Rose Tremain’s Sacred Country (1992)
London: Sceptre – Hodder and Stoughton, 1993.

I was thrilled with this book.

So thrilled that, although I had read almost half of it before I lost track of it in a chaotic part of the year, I re-read that half willingly on a second pass.

But that took time. More time than another novel of the same length would have taken.

There is something very ‘full’ about Rose Tremain’s writing.

It forces me to slow down as a reader. And, depending on my mood, I can resent that slowing.

(That happened with The Road Home, which I thought rather plodding and distance-y, right until I suddenly realized that something had shifted in my investment and I’d moved from disinterest to wanting to never stop reading about these somewhat-unlikeable characters.)

Sacred Country is bound to be a book that takes time, partly because it covers so much time, because it contains so much change.

It begins in 1952 and ends in 1980. It begins with Mary and it ends with Martin. 1952 slips into 1980, and Mary’s process of becoming Martin is a matter of being and becoming.

Mary/Martin’s intersexual identity is at the heart of this novel, but there are so many other characters whose voices matter in Sacred Country that it almost feels dishonest to focus on this.

Other characters, too, are existing in a place between.

Between madness and sanity, between loneliness and fulfillment, between desperation and determination.

Some characters are accepting of this state of flux, others are not: many exist between without reflection.

“Souls have no gender. You could have been a man, Mary. Or again, you may have been a marmoset.”

Some characters accept Mary’s growth/change completely, but understand it in a different way than she does.

For instance, her grandfather, Cord (their relationship is one of my favourite aspects of this novel), responds lovingly, but the way that he explains things does not suit Mary (she is still identifying to him as Mary, although has now asked to be called Martin at least):

“He said brass rubbings were ghostly things in two senses and everything important in life was dual, like being and not being, male and female, and that there was no country in between.”

Martin doesn’t hear what Cord is offering in terms of duality existing inside everything, which affords the chance for Martin to exist in Mary (which so many other people cannot even recognize); instead, Martin sees what Cord is saying as something exclusionary:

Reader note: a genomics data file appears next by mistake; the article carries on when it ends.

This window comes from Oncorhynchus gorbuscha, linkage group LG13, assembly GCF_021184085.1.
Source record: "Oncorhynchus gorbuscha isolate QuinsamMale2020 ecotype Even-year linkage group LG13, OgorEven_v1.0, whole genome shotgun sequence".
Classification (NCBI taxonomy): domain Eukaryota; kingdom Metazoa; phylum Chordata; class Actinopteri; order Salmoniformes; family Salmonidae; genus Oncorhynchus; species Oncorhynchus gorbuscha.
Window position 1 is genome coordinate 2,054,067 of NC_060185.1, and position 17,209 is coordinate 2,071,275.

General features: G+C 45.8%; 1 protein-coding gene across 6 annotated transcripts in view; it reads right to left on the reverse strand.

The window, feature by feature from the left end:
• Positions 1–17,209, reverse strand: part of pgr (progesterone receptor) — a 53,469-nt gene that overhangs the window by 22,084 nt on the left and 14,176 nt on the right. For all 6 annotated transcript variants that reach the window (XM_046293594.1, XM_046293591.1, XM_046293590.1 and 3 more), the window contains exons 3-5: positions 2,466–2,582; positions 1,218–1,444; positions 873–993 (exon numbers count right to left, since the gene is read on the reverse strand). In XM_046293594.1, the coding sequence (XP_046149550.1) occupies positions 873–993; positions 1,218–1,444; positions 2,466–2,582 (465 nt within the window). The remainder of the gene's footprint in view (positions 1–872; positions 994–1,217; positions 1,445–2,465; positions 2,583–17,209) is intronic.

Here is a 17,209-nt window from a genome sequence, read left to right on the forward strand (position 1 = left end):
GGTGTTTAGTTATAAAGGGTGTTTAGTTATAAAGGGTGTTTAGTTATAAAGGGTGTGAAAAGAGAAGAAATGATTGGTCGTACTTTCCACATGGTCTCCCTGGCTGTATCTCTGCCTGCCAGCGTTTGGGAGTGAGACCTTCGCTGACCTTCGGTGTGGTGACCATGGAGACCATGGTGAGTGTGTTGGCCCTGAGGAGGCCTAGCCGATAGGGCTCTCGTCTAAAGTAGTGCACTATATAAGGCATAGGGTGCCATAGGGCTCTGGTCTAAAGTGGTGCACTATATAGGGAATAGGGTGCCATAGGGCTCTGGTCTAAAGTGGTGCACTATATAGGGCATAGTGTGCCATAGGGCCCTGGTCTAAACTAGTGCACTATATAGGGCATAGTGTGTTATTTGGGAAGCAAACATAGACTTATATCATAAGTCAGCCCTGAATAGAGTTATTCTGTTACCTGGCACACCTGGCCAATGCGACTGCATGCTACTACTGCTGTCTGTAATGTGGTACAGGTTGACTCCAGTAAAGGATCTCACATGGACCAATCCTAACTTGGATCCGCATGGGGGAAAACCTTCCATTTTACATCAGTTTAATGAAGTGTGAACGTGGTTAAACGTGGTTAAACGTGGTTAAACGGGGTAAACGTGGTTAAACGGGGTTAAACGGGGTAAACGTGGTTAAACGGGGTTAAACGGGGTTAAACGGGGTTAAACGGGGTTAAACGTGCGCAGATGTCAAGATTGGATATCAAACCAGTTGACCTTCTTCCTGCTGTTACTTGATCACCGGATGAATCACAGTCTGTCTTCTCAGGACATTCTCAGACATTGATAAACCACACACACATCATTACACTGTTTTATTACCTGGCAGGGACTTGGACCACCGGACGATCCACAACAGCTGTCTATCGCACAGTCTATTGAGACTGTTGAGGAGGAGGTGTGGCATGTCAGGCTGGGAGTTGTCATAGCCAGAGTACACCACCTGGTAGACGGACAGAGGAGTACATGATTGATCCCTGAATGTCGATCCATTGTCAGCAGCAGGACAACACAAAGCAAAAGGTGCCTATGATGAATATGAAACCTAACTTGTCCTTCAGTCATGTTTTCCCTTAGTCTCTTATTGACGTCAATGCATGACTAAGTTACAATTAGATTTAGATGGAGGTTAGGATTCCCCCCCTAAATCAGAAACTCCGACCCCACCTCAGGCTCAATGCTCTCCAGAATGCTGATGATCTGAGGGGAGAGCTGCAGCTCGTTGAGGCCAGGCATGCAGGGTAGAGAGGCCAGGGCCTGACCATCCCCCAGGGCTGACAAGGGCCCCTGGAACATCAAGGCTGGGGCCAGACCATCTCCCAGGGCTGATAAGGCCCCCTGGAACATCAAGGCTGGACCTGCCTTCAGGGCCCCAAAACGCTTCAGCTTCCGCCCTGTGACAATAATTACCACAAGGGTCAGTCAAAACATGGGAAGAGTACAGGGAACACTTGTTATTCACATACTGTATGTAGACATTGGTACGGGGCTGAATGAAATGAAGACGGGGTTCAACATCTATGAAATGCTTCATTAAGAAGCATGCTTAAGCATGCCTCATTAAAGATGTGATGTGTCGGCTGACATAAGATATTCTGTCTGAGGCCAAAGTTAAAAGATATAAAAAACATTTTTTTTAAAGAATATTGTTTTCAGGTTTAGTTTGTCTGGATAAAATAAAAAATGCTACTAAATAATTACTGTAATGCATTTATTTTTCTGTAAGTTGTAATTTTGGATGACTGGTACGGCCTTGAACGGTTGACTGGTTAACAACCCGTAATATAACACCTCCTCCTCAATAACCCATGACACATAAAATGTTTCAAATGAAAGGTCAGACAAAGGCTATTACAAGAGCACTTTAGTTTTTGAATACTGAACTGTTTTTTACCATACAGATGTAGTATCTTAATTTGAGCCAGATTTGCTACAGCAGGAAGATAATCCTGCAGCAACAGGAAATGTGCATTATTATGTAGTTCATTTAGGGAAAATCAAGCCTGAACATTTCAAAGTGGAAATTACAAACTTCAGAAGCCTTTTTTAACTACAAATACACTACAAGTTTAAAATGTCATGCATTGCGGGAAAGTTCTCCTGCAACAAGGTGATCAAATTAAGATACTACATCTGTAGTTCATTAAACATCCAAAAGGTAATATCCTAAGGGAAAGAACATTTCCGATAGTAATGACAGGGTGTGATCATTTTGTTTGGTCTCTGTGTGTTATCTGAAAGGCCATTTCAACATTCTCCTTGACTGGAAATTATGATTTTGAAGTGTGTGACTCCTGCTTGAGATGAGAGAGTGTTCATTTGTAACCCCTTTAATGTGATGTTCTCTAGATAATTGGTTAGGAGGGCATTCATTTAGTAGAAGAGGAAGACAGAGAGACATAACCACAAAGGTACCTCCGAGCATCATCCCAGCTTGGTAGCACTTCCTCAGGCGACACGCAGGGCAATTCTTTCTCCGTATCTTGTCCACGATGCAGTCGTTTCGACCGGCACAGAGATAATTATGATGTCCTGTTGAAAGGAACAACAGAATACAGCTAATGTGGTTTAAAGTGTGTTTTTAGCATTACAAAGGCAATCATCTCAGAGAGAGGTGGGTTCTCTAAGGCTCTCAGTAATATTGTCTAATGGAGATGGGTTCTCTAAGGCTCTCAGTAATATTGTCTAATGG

“I sat on the toilet and looked at Sir John [in the rubbing] and he looked at me with his empty eyes and I thought, Cord is wrong, there is a country in between, a country that no one sees, and I am in it.”

And not everybody is as supportive of the transformation/emergence as Cord is:

“A sense of such shame began to grow in her that she could feel herself aching to disappear, to be dead and forgotten.”

And Martin is not the only ones who feels this; there are others in the pages of Rose Tremain’s novel.

Some have experiences that are kinder; some have experiences that are more brutal.

(The layering that these instances offer to the story is behind the story’s ultimate power, in my opinion, but, ironically, I don’t want to say much about that, because it’s part of the wonder to see how it all — so slowly — takes shape.)

Mary eventually does seek intervention. This is a complicated process as well. And it extends across several years and chapters.

“’I’ve seen this,’ said Sterns, ‘in most of those I’ve helped – usually males who wish to become female, but one other like yourself. It has to do with being always a little outside the world. When you are apart from something it is easier to be wise about it.’
‘I don’t want to be ‘apart from the world’. That’s what I’ve felt all my life.”

There is a kind of chaos that exists alongside the various “solutions” that Martin either brushes up against or embraces.

The people on the fringes have reactions that complicate the process still further; Martin weaves in and out of certainty, as do those who love him.

It’s a bit messy. It’s a bit painful. And how can it not be?

“There is no whole truth, just as there is no heart of the onion; there are only the dreams of individual minds.”

At the end of Sacred Country, I was overwhelmed by both: the absence of the heart of the onion, and the overwhelming sense of so many individual minds’ dreams that had coalesced around a centre, around this narrative.

It was such a quiet, long, drawn-out, thrill.  And that is why Rose Tremain is one of my MRE authors. But I know that this style would not suit every reader, so is she one of yours?